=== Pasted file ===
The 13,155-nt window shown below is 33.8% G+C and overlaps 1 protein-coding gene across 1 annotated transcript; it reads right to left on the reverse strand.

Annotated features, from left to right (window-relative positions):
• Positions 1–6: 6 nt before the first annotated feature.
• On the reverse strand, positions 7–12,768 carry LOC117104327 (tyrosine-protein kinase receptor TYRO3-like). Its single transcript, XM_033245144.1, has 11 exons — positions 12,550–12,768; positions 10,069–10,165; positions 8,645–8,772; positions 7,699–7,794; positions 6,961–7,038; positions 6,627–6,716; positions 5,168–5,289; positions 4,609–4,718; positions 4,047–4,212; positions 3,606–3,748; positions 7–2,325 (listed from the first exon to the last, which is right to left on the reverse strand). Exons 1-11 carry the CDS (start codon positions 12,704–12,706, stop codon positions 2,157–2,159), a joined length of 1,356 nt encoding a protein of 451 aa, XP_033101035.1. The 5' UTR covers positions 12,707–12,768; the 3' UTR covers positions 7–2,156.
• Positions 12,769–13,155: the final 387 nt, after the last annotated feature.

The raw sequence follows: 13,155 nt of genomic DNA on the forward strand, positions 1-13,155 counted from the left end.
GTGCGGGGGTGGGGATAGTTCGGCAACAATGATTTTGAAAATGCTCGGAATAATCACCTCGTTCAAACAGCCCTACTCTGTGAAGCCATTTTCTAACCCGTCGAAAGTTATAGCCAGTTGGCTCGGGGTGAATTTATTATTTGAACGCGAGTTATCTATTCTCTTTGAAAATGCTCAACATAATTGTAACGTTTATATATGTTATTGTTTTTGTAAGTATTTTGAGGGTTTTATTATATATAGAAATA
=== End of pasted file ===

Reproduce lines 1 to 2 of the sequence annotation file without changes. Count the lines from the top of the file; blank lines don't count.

The 13,155-nt window shown below is 33.8% G+C and overlaps 1 protein-coding gene across 1 annotated transcript; it reads right to left on the reverse strand.

Annotated features, from left to right (window-relative positions):